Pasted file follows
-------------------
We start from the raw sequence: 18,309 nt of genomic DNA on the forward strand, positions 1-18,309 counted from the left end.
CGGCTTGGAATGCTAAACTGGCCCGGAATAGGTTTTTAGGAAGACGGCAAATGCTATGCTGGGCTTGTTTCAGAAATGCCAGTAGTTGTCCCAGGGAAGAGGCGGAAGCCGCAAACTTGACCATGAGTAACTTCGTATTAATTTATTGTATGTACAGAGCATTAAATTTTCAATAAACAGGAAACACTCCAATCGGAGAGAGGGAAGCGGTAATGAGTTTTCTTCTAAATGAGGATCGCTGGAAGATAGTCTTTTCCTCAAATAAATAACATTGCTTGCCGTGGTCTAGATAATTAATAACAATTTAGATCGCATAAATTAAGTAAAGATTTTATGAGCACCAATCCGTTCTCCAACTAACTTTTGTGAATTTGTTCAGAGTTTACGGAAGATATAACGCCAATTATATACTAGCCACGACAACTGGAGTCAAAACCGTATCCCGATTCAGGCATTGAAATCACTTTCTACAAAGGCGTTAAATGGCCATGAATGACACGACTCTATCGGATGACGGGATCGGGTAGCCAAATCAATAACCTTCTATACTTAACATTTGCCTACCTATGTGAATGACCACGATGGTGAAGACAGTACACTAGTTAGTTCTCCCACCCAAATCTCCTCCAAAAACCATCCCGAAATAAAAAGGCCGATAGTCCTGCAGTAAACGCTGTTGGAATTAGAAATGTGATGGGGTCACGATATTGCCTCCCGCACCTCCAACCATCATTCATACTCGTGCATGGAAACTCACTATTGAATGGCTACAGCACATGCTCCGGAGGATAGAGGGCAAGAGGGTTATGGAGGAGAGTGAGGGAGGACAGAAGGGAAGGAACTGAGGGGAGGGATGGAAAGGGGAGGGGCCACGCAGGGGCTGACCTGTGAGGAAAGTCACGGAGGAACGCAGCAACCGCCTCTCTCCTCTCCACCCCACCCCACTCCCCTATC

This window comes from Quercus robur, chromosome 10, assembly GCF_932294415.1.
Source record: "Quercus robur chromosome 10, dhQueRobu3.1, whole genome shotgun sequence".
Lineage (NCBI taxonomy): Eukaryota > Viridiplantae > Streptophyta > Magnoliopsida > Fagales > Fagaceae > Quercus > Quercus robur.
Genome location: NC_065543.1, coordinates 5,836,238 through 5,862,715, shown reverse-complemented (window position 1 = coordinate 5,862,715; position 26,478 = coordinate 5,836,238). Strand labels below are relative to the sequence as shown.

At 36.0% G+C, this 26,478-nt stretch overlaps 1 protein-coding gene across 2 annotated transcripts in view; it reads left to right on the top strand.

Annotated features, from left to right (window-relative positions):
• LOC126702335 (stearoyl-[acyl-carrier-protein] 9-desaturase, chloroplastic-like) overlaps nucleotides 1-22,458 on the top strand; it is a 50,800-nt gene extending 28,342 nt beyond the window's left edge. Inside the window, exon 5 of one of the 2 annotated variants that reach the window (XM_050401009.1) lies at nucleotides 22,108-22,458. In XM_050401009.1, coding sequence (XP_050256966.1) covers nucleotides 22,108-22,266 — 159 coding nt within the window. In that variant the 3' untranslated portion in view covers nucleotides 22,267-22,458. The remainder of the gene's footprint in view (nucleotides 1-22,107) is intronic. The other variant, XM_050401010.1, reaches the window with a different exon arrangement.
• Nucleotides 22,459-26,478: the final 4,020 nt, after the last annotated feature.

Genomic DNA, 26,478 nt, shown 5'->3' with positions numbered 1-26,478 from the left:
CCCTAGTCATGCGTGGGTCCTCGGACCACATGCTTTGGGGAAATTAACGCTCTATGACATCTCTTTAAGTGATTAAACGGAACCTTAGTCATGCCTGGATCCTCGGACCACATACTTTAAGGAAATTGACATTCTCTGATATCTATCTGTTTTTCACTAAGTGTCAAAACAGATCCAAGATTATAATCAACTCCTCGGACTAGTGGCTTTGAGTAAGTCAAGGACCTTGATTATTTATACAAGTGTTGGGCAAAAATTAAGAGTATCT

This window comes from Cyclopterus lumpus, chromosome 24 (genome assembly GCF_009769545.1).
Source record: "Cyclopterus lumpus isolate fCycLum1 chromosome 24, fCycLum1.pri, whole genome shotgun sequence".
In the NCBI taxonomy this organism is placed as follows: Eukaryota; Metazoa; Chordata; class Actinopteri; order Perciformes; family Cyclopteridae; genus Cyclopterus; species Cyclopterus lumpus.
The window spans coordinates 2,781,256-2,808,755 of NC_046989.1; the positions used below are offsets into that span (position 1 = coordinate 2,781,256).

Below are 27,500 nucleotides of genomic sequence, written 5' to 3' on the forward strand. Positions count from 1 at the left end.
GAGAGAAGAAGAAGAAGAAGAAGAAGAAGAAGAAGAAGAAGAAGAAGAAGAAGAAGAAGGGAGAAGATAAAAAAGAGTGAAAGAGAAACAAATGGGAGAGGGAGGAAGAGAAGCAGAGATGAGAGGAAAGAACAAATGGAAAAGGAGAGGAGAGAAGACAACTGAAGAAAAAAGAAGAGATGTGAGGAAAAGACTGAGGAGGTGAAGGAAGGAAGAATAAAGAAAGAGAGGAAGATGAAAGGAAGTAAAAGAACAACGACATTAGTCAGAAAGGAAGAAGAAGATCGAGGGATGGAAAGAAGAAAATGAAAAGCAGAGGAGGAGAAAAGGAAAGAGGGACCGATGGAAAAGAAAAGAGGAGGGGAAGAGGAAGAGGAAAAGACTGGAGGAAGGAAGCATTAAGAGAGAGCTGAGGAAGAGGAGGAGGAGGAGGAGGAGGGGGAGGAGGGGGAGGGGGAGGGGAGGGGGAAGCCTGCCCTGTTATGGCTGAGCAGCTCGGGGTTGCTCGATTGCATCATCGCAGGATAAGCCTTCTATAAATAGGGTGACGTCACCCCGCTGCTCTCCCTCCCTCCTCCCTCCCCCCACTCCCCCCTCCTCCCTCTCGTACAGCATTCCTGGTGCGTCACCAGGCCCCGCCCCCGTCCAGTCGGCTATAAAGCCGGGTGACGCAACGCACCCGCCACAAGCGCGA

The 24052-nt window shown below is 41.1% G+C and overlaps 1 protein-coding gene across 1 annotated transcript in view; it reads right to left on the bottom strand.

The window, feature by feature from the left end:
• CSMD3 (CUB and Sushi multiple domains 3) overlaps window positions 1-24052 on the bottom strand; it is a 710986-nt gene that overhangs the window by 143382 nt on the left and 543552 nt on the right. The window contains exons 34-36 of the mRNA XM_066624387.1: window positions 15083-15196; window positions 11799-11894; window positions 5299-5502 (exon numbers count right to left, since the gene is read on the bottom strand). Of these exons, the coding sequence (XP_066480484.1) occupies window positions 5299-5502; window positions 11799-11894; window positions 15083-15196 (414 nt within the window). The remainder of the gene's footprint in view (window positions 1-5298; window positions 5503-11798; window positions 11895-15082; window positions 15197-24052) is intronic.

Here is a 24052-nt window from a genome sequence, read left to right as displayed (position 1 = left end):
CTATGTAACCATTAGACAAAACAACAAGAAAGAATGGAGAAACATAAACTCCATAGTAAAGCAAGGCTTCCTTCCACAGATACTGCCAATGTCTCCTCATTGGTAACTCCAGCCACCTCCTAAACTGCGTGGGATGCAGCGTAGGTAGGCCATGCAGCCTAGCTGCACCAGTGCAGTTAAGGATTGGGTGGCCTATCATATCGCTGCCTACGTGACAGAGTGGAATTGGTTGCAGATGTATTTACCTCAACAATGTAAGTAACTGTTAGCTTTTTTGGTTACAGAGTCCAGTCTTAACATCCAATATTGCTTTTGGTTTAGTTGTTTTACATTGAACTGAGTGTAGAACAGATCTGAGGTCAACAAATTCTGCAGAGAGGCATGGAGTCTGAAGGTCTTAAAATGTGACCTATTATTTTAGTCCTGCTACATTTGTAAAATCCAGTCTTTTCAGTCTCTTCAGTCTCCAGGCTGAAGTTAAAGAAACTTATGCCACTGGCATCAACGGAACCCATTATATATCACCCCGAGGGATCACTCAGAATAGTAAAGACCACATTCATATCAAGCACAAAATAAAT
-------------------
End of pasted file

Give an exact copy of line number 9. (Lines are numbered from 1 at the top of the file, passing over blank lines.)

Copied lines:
• LOC126702335 (stearoyl-[acyl-carrier-protein] 9-desaturase, chloroplastic-like) overlaps nucleotides 1-22,458 on the top strand; it is a 50,800-nt gene extending 28,342 nt beyond the window's left edge. Inside the window, exon 5 of one of the 2 annotated variants that reach the window (XM_050401009.1) lies at nucleotides 22,108-22,458. In XM_050401009.1, coding sequence (XP_050256966.1) covers nucleotides 22,108-22,266 — 159 coding nt within the window. In that variant the 3' untranslated portion in view covers nucleotides 22,267-22,458. The remainder of the gene's footprint in view (nucleotides 1-22,107) is intronic. The other variant, XM_050401010.1, reaches the window with a different exon arrangement.